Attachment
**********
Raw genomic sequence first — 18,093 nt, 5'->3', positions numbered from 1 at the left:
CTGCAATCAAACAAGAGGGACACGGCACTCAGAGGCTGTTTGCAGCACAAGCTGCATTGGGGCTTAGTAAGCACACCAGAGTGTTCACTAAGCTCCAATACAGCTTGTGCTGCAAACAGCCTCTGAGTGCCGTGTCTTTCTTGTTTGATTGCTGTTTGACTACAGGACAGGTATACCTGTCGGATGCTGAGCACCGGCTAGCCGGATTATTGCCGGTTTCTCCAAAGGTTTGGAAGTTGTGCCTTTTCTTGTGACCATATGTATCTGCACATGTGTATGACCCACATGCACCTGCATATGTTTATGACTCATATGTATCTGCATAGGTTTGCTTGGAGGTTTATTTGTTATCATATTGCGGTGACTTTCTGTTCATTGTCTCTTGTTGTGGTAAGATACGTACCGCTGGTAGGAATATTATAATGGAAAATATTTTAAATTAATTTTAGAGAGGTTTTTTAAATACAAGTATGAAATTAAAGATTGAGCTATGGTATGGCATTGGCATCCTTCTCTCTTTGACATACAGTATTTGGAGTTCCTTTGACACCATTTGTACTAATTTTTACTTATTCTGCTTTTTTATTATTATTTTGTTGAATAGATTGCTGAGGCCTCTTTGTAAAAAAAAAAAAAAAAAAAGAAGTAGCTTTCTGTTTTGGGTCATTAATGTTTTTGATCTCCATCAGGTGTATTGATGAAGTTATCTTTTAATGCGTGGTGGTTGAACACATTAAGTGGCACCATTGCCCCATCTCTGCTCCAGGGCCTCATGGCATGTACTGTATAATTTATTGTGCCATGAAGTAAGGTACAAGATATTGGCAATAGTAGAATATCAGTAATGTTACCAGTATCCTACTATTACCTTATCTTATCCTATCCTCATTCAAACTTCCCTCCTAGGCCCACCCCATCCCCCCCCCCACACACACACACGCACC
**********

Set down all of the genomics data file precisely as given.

Raw genomic sequence first — 18,093 nt, 5'->3', positions numbered from 1 at the left:
CTGCAATCAAACAAGAGGGACACGGCACTCAGAGGCTGTTTGCAGCACAAGCTGCATTGGGGCTTAGTAAGCACACCAGAGTGTTCACTAAGCTCCAATACAGCTTGTGCTGCAAACAGCCTCTGAGTGCCGTGTCTTTCTTGTTTGATTGCTGTTTGACTACAGGACAGGTATACCTGTCGGATGCTGAGCACCGGCTAGCCGGATTATTGCCGGTTTCTCCAAAGGTTTGGAAGTTGTGCCTTTTCTTGTGACCATATGTATCTGCACATGTGTATGACCCACATGCACCTGCATATGTTTATGACTCATATGTATCTGCATAGGTTTGCTTGGAGGTTTATTTGTTATCATATTGCGGTGACTTTCTGTTCATTGTCTCTTGTTGTGGTAAGATACGTACCGCTGGTAGGAATATTATAATGGAAAATATTTTAAATTAATTTTAGAGAGGTTTTTTAAATACAAGTATGAAATTAAAGATTGAGCTATGGTATGGCATTGGCATCCTTCTCTCTTTGACATACAGTATTTGGAGTTCCTTTGACACCATTTGTACTAATTTTTACTTATTCTGCTTTTTTATTATTATTTTGTTGAATAGATTGCTGAGGCCTCTTTGTAAAAAAAAAAAAAAAAAAAGAAGTAGCTTTCTGTTTTGGGTCATTAATGTTTTTGATCTCCATCAGGTGTATTGATGAAGTTATCTTTTAATGCGTGGTGGTTGAACACATTAAGTGGCACCATTGCCCCATCTCTGCTCCAGGGCCTCATGGCATGTACTGTATAATTTATTGTGCCATGAAGTAAGGTACAAGATATTGGCAATAGTAGAATATCAGTAATGTTACCAGTATCCTACTATTACCTTATCTTATCCTATCCTCATTCAAACTTCCCTCCTAGGCCCACCCCATCCCCCCCCCCACACACACACACGCACC